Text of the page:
Hao Wang was one of the few confidants of the great mathematician and logician Kurt Gödel. _A Logical Journey_ is a continuation of Wang's _Reflections on Gödel_ and also elaborates on discussions contained in _From Mathematics to Philosophy_. A decade in preparation, it contains important and unfamiliar insights into Gödel's views on a wide range of issues, from Platonism and the nature of logic, to minds and machines, the existence of God, and positivism and phenomenology. The impact of Gödel's theorem (...) on twentieth-century thought is on par with that of Einstein's theory of relativity, Heisenberg's uncertainty principle, or Keynesian economics. These previously unpublished intimate and informal conversations, however, bring to light and amplify Gödel's other major contributions to logic and philosophy. They reveal that there is much more in Gödel's philosophy of mathematics than is commonly believed, and more in his philosophy than his philosophy of mathematics. Wang writes that "it is even possible that his quite informal and loosely structured conversations with me, which I am freely using in this book, will turn out to be the fullest existing expression of the diverse components of his inadequately articulated general philosophy." The first two chapters are devoted to Gödel's life and mental development. In the chapters that follow, Wang illustrates the quest for overarching solutions and grand unifications of knowledge and action in Gödel's written speculations on God and an afterlife. He gives the background and a chronological summary of the conversations, considers Gödel's comments on philosophies and philosophers, and his attempt to demonstrate the superiority of the mind's power over brains and machines. Three chapters are tied together by what Wang perceives to be Gödel's governing ideal of philosophy: an exact theory in which mathematics and Newtonian physics serve as a model for philosophy or metaphysics. Finally, in an epilog Wang sketches his own approach to philosophy in contrast to his interpretation of Gödel's outlook. (shrink)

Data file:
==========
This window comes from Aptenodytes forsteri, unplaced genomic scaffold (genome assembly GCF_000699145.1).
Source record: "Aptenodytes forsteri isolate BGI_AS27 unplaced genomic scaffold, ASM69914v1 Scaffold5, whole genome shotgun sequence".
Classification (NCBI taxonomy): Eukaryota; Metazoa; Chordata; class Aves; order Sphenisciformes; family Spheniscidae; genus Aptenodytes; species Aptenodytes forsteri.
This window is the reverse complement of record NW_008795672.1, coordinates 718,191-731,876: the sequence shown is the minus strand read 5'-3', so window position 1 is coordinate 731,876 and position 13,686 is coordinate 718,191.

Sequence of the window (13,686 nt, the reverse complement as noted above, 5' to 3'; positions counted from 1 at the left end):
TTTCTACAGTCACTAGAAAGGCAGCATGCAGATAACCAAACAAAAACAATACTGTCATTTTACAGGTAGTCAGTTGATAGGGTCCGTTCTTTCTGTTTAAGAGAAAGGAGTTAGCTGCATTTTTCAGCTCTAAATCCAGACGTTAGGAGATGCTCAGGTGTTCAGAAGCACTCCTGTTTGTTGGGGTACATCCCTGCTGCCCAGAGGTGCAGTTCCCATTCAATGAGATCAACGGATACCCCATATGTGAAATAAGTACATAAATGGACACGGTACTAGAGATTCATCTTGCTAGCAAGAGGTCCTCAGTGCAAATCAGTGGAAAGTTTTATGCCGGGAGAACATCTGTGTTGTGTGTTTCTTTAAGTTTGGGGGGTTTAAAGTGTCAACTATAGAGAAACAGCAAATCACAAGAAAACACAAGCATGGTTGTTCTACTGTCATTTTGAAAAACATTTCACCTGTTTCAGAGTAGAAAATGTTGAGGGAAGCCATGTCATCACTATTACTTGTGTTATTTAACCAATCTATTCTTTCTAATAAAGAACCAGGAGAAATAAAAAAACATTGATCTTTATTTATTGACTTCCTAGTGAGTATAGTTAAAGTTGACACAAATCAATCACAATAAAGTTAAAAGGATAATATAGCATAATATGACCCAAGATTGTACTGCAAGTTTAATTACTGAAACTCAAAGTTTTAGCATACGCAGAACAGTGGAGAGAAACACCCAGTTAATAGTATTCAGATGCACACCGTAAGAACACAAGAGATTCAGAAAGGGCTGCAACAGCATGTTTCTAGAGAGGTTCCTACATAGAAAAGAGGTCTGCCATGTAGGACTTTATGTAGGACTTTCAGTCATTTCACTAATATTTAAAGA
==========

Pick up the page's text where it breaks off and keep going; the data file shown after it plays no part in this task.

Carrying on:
In this first extended treatment of his life and work, Hao Wang, who was in close contact with Godel in his last years, brings out the full subtlety of Godel's ideas and their connection with grand themes in the history of mathematics and ...
The essay centers on Gödel's views on the place of our intuitive concept of time in philosophy and in physics. It presents my interpretation of his work on the theory of relativity, his observations on the relationship between Einstein's theory and Kantian philosophy, as well as some of the scattered remarks in his conversations with me in the seventies — namely, those on the philosophies of Leibniz, Hegel and Husserl — as a successor of Kant — in relation to their (...) conceptions of time. (shrink)
Noted logician and philosopher addresses various forms of mathematical logic, discussing both theoretical underpinnings and practical applications. After historical survey, lucid treatment of set theory, model theory, recursion theory and constructivism and proof theory. Place of problems in development of theories of logic, logic’s relationship to computer science, more. Suitable for readers at many levels of mathematical sophistication. 3 appendixes. Bibliography. 1981 edition.
This cogent and knowledgeable critique of the tradition of modern analytic philosophy focuses on the work of its central figures -- Russell, Carnap, and Quine -- and finds it wanting. In its place, Hao Wang unfolds his own original view of what philosophy could and should be. The base of any serious philosophy, he contends, should take as its point of departure the actual state of human knowledge. He explains the relation of this new tradition to mathematical logic and reveals (...) the crucial transitions and mistakes in mainstream Anglo-American philosophy that make a new approach so compelling.Equally at home in philosophy and mathematics, Wang is uniquely qualified to take on the task of critically examining modern philosophy. He carefully traces the path of ideas from Russell and Wittgenstein through the Vienna Circle to modern British and American philosophy, and makes use of his familiarity with the profound thought of Kurt GÃ¶del with whom he has had numerous discussions. He also presents the broader significance of Russell's philosophy, provides a comprehensive and unified treatment of Quine's work in logic and in philosophy, and delineates what is common between Carnap and Quine. (shrink)